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TO THE MEMORY

OP

y Quig Brothers,

AN ELDER AND A YOUNGER,

WHO, IN THEIR EARLY MANHOOD,

BOTH DIED THE SAME YEAR,

THIS VOLUME

IS

AFFECTIONATELY DEDICATED.

PREFACE.

A few years ago I published in the Troy Times, at the solicitation of its editor, an article entitled "John Brown's Tract, or the Great Wilderness of Northern New York." Since then, my attention, in leisure hours, has been drawn irresistibly to the subject, and that meagre and cursory article has grown into the book now presented to the reading public.

But if the newspaper article was unsatisfactory, I fear the book will be deemed scarcely less so when the wealth of historic incident and legendary lore which clusters about the territory of which it treats is considered, upon which, in this volume, I have, as it were, but opened the door.

In the olden time, Northern New York was disputed ground. It was claimed by the Iroquois of Central New York and by the Algonquins of Canada; by the French colonists of the St. Lawrence, and by the Dutch and English settlers of the Hudson. It was surrounded by the wartrails of the Indian, and by the war-paths of the armies of colonial times. Hence from its first discovery and exploration by Samuel de Champlain in the summer of 1609 to the close of the war of 1812 with Great Britain, it was the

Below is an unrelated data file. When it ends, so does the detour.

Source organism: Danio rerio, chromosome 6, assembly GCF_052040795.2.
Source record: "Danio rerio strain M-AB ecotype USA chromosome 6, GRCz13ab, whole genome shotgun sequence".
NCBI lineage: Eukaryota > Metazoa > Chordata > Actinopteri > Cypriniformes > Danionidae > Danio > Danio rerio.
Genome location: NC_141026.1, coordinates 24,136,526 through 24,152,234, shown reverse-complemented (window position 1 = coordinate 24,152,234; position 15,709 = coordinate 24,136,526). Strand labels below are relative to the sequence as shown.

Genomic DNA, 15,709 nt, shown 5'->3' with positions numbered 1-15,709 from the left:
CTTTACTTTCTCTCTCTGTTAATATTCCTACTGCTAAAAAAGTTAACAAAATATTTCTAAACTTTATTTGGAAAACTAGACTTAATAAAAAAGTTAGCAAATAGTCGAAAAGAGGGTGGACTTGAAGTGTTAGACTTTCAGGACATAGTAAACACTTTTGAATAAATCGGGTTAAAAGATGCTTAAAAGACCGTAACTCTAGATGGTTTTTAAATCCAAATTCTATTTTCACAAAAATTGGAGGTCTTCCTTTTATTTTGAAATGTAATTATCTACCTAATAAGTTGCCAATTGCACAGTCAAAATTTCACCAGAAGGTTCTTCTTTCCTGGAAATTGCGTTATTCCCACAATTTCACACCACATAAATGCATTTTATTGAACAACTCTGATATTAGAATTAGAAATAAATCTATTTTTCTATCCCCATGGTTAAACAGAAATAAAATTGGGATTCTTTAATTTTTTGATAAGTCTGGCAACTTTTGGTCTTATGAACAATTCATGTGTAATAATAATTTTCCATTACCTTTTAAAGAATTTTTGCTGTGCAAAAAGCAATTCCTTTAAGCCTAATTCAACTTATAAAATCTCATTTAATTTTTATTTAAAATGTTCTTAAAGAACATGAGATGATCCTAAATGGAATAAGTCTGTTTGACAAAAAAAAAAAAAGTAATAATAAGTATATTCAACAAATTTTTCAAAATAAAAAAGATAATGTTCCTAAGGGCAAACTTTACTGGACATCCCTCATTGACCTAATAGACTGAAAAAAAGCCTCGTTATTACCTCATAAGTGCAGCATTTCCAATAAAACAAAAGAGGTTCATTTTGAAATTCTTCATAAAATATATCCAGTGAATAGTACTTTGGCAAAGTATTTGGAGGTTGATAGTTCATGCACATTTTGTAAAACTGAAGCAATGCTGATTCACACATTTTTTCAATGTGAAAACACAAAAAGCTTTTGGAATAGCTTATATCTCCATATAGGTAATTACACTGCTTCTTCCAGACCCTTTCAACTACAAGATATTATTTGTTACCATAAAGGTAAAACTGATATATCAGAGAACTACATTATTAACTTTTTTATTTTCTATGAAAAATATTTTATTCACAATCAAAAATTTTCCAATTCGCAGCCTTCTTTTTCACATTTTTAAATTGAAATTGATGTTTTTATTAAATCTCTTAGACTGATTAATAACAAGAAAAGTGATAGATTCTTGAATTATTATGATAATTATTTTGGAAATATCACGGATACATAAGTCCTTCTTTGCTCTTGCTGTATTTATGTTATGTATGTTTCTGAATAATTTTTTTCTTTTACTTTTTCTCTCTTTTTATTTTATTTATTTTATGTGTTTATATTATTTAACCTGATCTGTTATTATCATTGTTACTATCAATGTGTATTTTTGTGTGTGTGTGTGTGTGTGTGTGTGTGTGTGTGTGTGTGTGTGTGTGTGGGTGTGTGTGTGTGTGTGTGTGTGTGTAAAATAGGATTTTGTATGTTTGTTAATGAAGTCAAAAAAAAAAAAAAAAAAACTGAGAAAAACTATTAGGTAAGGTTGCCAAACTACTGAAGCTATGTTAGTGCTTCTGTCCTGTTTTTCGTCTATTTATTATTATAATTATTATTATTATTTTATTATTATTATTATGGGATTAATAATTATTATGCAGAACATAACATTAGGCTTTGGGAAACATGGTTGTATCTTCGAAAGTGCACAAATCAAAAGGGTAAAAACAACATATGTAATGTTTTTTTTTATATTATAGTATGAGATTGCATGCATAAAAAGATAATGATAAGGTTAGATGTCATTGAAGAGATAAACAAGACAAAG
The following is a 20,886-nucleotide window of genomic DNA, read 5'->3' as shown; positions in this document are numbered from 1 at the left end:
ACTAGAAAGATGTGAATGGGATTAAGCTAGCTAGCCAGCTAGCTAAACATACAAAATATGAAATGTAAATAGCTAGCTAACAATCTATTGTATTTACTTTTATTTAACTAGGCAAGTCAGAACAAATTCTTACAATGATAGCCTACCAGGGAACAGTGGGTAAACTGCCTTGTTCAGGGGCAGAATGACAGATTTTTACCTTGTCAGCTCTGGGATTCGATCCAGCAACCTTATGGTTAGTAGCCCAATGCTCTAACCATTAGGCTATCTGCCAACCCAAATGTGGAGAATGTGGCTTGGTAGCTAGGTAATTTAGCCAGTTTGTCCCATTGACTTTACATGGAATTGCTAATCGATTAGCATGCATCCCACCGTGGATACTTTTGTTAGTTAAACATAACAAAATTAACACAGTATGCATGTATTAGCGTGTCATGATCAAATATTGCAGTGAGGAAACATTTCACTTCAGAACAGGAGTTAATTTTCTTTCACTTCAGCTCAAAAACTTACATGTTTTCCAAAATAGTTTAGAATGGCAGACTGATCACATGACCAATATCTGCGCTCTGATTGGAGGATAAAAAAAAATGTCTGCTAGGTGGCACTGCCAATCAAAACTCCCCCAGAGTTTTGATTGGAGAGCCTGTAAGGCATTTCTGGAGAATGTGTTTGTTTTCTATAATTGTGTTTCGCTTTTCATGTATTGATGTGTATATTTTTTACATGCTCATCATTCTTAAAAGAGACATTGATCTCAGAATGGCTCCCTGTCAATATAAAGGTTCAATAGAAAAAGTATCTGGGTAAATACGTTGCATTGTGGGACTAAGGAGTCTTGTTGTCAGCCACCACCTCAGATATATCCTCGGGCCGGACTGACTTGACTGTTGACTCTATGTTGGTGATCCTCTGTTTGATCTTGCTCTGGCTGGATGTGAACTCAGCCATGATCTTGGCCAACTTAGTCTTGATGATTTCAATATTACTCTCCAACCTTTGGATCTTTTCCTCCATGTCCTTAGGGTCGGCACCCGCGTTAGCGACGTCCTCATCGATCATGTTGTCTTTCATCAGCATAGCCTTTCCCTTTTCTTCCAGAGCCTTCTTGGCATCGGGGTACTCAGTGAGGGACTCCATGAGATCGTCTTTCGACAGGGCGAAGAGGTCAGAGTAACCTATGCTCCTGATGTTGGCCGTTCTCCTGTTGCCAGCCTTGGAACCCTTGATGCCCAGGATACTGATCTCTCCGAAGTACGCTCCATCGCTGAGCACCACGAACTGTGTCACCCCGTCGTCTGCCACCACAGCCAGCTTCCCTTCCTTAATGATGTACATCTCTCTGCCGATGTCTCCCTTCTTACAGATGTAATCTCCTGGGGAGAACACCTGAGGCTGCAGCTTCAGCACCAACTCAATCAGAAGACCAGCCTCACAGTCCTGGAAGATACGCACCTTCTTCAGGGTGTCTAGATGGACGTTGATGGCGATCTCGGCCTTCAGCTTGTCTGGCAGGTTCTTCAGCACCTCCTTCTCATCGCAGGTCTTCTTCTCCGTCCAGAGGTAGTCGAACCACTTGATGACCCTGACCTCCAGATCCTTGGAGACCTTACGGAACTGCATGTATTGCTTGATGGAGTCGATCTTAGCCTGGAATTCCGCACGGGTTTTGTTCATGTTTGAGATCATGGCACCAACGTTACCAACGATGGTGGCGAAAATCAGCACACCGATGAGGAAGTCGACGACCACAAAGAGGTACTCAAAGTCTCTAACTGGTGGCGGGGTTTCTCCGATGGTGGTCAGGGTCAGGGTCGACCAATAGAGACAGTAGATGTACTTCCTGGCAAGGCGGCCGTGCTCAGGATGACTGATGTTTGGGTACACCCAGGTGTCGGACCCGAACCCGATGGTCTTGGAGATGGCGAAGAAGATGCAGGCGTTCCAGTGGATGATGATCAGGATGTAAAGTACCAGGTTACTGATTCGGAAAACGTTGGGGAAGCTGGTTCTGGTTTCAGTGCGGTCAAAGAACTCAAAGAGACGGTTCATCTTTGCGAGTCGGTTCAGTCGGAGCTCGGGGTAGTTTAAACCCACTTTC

theater of continuous strife between rival powers contending for its mastery. Of the history of this long period much has been written, but more of it still lies buried in our colonial archives. In the following pages I have attempted hardly more than to awaken the attention of the historical student to this most interesting field of research.

To several friends who have kindly assisted me in this task in the use of books of reference and otherwise, and who have aided me with many valuable and practical suggestions my thanks are due. Among them I desire to mention Messrs. John M. Francis, Benjamin H. Hall, James Forsyth, Alexander G. Johnson, Jerome B. Parmenter, William H. Young, Edward Green, and Cha's C. Giles, of Troy; Messrs. Joel Munsell and Henry A. Holmes, State Librarian, of Albany; Messrs. P. Porter Wiggins, A. S. Pease, D. F. Ritchie, E. J. Huling, and J. P. Butler, of Saratoga Springs; Mr. Charles D. Adams, of Utica; the late Nelson J. Beach, of Watson; Dr. Franklin B. Hough, and Mr. W. Hudson Stephens, of Lowville; and Mr. John E. Pound, of Lockport.

Troy, N. Y., 9th April, 1877.

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